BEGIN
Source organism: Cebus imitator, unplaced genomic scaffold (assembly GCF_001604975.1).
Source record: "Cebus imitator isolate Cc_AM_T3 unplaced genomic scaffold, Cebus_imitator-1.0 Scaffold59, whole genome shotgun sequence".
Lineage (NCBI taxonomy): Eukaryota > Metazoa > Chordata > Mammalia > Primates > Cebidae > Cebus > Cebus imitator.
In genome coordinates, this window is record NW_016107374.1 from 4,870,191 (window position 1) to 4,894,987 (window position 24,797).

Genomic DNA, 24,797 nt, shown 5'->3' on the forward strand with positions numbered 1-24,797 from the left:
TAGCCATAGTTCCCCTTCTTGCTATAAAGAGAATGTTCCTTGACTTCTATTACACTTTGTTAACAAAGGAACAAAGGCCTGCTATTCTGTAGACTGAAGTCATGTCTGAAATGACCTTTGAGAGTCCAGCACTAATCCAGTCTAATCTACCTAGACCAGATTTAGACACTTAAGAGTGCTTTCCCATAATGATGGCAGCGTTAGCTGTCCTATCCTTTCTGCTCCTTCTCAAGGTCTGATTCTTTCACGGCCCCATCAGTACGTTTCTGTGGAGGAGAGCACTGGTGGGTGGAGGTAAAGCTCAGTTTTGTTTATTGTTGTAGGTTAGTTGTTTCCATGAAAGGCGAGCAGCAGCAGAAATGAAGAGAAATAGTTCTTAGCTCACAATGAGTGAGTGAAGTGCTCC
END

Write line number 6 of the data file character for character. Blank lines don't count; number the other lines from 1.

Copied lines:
TAGCCATAGTTCCCCTTCTTGCTATAAAGAGAATGTTCCTTGACTTCTATTACACTTTGTTAACAAAGGAACAAAGGCCTGCTATTCTGTAGACTGAAGTCATGTCTGAAATGACCTTTGAGAGTCCAGCACTAATCCAGTCTAATCTACCTAGACCAGATTTAGACACTTAAGAGTGCTTTCCCATAATGATGGCAGCGTTAGCTGTCCTATCCTTTCTGCTCCTTCTCAAGGTCTGATTCTTTCACGGCCCCATCAGTACGTTTCTGTGGAGGAGAGCACTGGTGGGTGGAGGTAAAGCTCAGTTTTGTTTATTGTTGTAGGTTAGTTGTTTCCATGAAAGGCGAGCAGCAGCAGAAATGAAGAGAAATAGTTCTTAGCTCACAATGAGTGAGTGAAGTGCTCC